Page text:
8 Tips to Keep Allergies From Sabotaging Your Workouts

Allergies Affect Workout
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Finally, the weather is warm enough for you to hit the streets and log some serious miles. But if you’re one of the nearly 18 million Americans who suffer from seasonal allergies, the sneezing, watery eyes and itchy throat can kick in mid-course, forcing you to take a turn for the couch.

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Those irritating symptoms occur after the body gets exposed to an allergen, like pollen, ragweed or grass, releasing inflammatory chemicals called histamines. For those who love exercising outdoors, there are ways to reduce the side effects, says Timothy Craig, D.O., professor of medicine and pediatrics at Penn State University’s Hershey Medical Center Allergy, Asthma, & Immunology. Continue to breathe easy and workout hard, by soaking up these strategies.

Allergy-Proof Your Workout

1. Find the source.
Don’t know exactly what sets off your sniffles? An allergist can help you nail down the precise triggers so you can be proactive in your care and know what to avoid and when, says Clifford Bassett, M.D., director of Allergy & Asthma Care of New York. Find a doc near you by visiting allergyandasthma.org.

2. Follow the forecast.
Before you head outside, check local pollen and pollutant counts, says Bassett. You can find these on your local weather channel, aaaai.org, or pollen.com. It’s a good idea stay indoors during peak periods when you’re more likely to experience symptoms and instead opt for exercising later in the day, around sunset. At this time, counts are often lower and winds less intense so you won’t have irritants flying into your eyes, nose and mouth. It can also help to choose a route or exercise in an area without grass to keep from stirring up spores.

3. Shield your eyes and head.
“Besides blocking UV rays, sunglasses can also protect your eyes from allergens that cause redness, watering, and itching,” says Bassett. Choose a larger pair that covers your peepers in their entirety. Wearing a hat is a good option, too, as it will prevent the build-up of pollen in your hair, hindering you from carrying it into your home (especially if you have a substance like hairspray in your strands that’s sticky enough for particles to stay put). Just remember to leave the cap outside or carry it in a plastic bag right to the laundry machine.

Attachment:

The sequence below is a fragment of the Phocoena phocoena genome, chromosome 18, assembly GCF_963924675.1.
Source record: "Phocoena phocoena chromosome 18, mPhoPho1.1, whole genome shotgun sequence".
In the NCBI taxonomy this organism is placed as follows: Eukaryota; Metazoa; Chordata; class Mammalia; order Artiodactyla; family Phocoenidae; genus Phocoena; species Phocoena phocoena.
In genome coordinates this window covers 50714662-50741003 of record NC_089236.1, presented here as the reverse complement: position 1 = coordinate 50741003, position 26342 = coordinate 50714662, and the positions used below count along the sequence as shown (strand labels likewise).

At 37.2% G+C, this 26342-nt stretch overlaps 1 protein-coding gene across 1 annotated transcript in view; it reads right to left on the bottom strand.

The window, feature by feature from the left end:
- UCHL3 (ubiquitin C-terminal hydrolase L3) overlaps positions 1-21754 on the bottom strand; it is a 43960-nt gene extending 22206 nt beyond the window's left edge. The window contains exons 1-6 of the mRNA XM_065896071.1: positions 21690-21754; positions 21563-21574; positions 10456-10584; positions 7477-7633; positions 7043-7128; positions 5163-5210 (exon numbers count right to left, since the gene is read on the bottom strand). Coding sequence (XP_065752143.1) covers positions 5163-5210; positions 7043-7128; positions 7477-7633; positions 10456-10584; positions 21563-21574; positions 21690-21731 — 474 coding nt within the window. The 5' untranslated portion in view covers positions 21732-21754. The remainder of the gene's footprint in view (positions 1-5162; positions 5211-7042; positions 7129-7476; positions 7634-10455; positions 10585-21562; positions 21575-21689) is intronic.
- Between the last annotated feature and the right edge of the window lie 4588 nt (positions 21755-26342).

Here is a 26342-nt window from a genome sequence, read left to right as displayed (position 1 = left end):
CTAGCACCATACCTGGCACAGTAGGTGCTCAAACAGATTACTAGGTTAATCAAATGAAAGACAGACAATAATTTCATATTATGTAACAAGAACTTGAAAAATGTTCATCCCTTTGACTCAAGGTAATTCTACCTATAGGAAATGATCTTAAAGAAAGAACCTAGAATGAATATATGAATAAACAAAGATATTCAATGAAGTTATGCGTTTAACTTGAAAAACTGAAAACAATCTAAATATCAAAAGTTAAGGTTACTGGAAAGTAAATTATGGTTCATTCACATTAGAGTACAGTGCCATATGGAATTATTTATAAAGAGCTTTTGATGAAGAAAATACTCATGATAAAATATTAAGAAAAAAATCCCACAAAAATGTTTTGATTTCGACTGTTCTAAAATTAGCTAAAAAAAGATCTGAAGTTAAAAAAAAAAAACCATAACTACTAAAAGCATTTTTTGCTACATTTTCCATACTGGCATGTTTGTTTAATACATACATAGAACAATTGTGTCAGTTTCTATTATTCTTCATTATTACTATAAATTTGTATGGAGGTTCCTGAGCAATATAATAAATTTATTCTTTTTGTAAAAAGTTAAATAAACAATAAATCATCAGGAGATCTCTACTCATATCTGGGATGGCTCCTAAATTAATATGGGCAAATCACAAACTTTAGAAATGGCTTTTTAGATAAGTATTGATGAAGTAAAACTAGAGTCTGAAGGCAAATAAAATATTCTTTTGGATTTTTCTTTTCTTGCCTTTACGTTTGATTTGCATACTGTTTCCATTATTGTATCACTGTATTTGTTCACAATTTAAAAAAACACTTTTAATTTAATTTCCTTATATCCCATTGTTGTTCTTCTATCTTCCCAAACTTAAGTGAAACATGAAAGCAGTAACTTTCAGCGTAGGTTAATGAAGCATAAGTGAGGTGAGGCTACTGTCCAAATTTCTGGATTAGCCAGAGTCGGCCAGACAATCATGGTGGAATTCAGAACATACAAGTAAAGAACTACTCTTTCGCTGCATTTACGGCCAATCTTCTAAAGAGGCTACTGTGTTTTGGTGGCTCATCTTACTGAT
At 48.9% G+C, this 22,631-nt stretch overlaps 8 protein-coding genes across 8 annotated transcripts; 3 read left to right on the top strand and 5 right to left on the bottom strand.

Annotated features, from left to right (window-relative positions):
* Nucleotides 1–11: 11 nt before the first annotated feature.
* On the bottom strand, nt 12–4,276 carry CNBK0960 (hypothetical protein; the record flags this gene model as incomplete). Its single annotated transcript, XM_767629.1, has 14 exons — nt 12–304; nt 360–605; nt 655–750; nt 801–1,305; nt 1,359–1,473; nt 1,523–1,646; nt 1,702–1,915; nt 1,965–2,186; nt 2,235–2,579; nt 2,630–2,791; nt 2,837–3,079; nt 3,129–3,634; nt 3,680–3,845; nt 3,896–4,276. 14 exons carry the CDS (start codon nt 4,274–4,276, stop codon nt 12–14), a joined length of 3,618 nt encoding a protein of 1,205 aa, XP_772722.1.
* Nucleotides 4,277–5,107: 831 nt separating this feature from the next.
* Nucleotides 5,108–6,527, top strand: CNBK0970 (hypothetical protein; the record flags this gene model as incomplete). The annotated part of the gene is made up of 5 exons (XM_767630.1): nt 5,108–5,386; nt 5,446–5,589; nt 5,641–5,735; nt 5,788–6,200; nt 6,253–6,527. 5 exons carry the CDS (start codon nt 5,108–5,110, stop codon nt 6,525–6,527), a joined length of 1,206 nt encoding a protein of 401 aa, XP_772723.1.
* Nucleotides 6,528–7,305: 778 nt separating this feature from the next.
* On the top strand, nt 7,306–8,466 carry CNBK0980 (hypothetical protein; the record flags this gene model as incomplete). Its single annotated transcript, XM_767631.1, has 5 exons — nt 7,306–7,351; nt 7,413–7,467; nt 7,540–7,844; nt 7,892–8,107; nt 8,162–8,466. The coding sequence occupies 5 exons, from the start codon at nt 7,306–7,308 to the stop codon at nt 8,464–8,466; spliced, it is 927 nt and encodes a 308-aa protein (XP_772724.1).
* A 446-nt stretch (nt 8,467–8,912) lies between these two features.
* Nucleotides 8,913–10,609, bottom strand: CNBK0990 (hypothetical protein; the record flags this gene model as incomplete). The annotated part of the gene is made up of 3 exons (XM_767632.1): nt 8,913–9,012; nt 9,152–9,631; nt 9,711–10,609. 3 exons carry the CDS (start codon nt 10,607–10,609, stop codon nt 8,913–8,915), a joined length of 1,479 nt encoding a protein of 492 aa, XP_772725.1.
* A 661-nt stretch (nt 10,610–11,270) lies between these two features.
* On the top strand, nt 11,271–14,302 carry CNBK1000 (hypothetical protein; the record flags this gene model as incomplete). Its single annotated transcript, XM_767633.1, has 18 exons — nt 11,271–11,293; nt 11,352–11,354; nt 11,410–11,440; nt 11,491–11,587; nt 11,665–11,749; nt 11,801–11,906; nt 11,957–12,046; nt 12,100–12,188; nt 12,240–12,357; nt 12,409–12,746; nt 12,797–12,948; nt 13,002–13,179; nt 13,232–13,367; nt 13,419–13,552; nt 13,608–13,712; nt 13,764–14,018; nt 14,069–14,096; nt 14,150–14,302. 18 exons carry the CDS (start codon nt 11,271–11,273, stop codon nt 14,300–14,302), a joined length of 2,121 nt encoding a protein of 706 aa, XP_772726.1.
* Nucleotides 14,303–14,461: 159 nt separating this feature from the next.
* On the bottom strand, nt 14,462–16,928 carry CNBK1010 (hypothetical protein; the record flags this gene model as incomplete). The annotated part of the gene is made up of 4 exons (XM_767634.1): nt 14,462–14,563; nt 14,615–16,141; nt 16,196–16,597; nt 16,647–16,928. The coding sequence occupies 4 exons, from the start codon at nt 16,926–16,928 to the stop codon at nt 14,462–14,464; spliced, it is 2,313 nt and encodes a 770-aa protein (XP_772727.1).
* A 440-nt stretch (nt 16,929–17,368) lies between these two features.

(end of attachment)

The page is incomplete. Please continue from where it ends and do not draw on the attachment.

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4. Take the proper meds.
“Try over-the-counter meds to ease the allergy symptoms,” says Craig. Twice-a-day antihistamines work best this time of year, but steer clear of those with sedatives (like Bendryl), which can slow your sweat session. Skip long-acting decongestants, too — they may disrupt your sleep, causing you to feel groggy and less motivated to squeeze in more physical activity.

5. Clear the air.
While changing up your breathing (particularly during athletic activity) might not be ideal, some experts suggest breathing in through your nose to help minimize your allergy symptoms. Bassett explains that it can also lessen the likelihood of dry air entering your lungs, causing respiratory problems. However, the most common allergy symptom, nasal stuffiness often leads to inhaling and exhaling through the mouth. Control this congestion (and avoid mouth breathing) with a nasal steroid or spray — just limit use of these products to an as-needed basis. Also, try a moisturizer or saline gel to keep your nostrils from drying out.

6. Avoid pollutants when possible.
City-dwellers beware: Air pollutants and exhaust can worsen allergy issues. Knowing ozone alerts and avoiding rush-hour runs when particles are particularly high, stops these culprits from worsening symptoms, Craig says. Stay away from busy streets too, which can up your exposure.

7. Pollen-proof your house for better sleep.
After returning inside post-workout, hop in the shower right away to wash off any allergens you might have carried in with you, explains Craig. Also, throw your dirty clothes right into the wash so you don’t drag them around the house. Most importantly, make your bedroom allergen-free by washing sheets at least every two weeks and keeping the windows closed to block out germs. Getting a good night’s rest, sans coughing and sneezing, will help you get out of bed with energy, instead of starting the day fatigued.

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8. Keep asthma in check.
For those with exercise-induced asthma, allergy symptoms can actually make breathing difficulties worse. Ward off the wheezing by staying well hydrated, and warming up and cooling down during every session.

For more information on allergies and tips for prevention, visit allergyandasthma.org.

Originally posted July 2014. Updated March 2015. 

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